Can Tumblr make a difference in the Supreme Court’s campaign financing case?
Could the online blogging site Tumblr play a key role in a widely followed Supreme Court case about campaign spending limits? That’s what one prominent professor is hoping.
Lawrence Lessig from Harvard is talking about his decision to include a Tumblr in an amicus brief he filed in the case of McCutcheon v. Federal Election Commission case, which the Court will hear on October 8.
“At the center of the brief is a Tumblr—the first time a Tumblr has been used in an argument in a Supreme Court brief,” Lessig says on his blog, which is also hosted on Tumblr.
Lessig says the Tumblr blog submitted to the Court contains at least 325 references to the word “corruption” as used by the Founding Fathers.
“This research should be significant to the “originalists” on the Supreme Court (the 5 conservatives) at least,” Lessig hopes.
His argument is that the Founding Fathers were talking about “institutional corruption” when they wrote and talked about the concept. That idea, Lessig believes, supports the concept that large donations from corporations should be limited.
The Tumblr blog lists quotes from everyone from George Mason to Alexander Hamilton on the subject.
The brief has already likely been analyzed by clerks at the Supreme Court, which is a good thing, since they’ll also likely need to explain Tumblr to the justices.
In August, Justice Elena Kagan said in an interview in Rhode Island that most of the justices depend on the much-younger clerks to explain the technology behind Facebook, Twitter, and other services to them.
“The justices are not necessarily the most technologically sophisticated people,” she said when asked about NSA surveillance policies. “The court hasn’t really ‘gotten to’ email.”
In fact, the justices still communicate using printed notes that are hand delivered by aides.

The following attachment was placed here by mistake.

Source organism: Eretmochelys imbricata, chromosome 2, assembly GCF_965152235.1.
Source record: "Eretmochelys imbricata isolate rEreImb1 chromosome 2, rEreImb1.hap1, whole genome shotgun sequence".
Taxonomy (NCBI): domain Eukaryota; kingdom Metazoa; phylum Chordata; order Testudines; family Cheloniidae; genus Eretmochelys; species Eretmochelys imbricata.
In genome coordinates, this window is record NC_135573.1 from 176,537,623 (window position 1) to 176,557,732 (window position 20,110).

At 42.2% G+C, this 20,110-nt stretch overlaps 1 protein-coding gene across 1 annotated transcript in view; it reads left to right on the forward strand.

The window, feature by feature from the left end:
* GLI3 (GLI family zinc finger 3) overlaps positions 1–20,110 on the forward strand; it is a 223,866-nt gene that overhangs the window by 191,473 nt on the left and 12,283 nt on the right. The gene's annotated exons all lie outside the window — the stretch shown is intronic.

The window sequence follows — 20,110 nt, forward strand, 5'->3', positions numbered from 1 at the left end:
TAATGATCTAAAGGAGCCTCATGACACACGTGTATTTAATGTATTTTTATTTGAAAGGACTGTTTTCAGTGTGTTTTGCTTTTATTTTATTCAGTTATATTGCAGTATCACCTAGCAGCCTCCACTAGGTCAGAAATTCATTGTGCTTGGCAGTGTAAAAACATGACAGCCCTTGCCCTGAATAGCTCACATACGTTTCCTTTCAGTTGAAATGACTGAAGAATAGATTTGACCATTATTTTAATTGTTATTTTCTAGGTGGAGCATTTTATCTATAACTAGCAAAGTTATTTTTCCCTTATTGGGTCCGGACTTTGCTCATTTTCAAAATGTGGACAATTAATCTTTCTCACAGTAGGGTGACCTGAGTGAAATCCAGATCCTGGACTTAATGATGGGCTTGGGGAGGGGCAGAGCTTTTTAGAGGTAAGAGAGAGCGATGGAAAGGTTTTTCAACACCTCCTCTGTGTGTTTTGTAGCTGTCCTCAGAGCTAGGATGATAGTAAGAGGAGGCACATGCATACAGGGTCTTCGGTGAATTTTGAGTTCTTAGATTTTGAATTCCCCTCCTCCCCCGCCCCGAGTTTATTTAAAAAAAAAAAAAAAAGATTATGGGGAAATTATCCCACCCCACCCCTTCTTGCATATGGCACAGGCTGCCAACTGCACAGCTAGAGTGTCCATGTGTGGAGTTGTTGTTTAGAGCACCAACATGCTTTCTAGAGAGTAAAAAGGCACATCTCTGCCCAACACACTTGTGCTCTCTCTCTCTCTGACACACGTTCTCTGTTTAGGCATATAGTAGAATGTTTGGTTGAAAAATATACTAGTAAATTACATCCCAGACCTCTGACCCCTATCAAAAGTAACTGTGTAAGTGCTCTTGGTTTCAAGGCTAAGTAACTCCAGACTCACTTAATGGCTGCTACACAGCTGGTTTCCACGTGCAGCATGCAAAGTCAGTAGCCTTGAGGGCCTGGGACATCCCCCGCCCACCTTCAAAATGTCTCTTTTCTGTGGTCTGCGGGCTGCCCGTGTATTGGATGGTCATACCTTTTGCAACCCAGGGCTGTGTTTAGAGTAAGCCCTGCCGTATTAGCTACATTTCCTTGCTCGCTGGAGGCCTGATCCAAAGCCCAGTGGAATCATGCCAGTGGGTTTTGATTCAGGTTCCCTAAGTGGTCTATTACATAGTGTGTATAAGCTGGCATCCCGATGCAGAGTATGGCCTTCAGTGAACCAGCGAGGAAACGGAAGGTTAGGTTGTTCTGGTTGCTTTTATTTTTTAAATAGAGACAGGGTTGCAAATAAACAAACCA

The Court’s ability to comprehend new technology and platforms has been questioned in recent years.
Judge Richard Posner asks the question in his book, Reflections on Judging, and doesn’t limit it to the Supreme Court.
“Federal judges on the whole are not well adapted by training and experience to the technological age we live in,” he says.
He also cites a Case Western Reserve Law Review article by Mark Grabowksi at Adelphi University that lists technological flubs by the Court.
But Tumblr, with its very simple layout and presentation, shouldn’t pose an issue. After all, a clerk could just print out a collection of the 325 quotes on corruption, on court-approved paper from the 19th century.
Lessig also added a catalog and analysis of his Tumblr blog, in his brief, to make his point in great detail.
“Of 325 recorded usages, 56% (183) referred to corruption of an entity, while 44% (142) spoke of corruption of an individual,” he says in the brief.
The list also breaks down the quotes by the names of the Founding Fathers, allowing a resourceful researcher to decide if the number of quotes, say, from Alexander Hamilton or John Jay, have more weight than those from Elbridge Gerry or Patrick Henry.
That is most likely a question for another day and another Tumblr blog.
Scott Bomboy is the editor-in-chief of the National Constitution Center.
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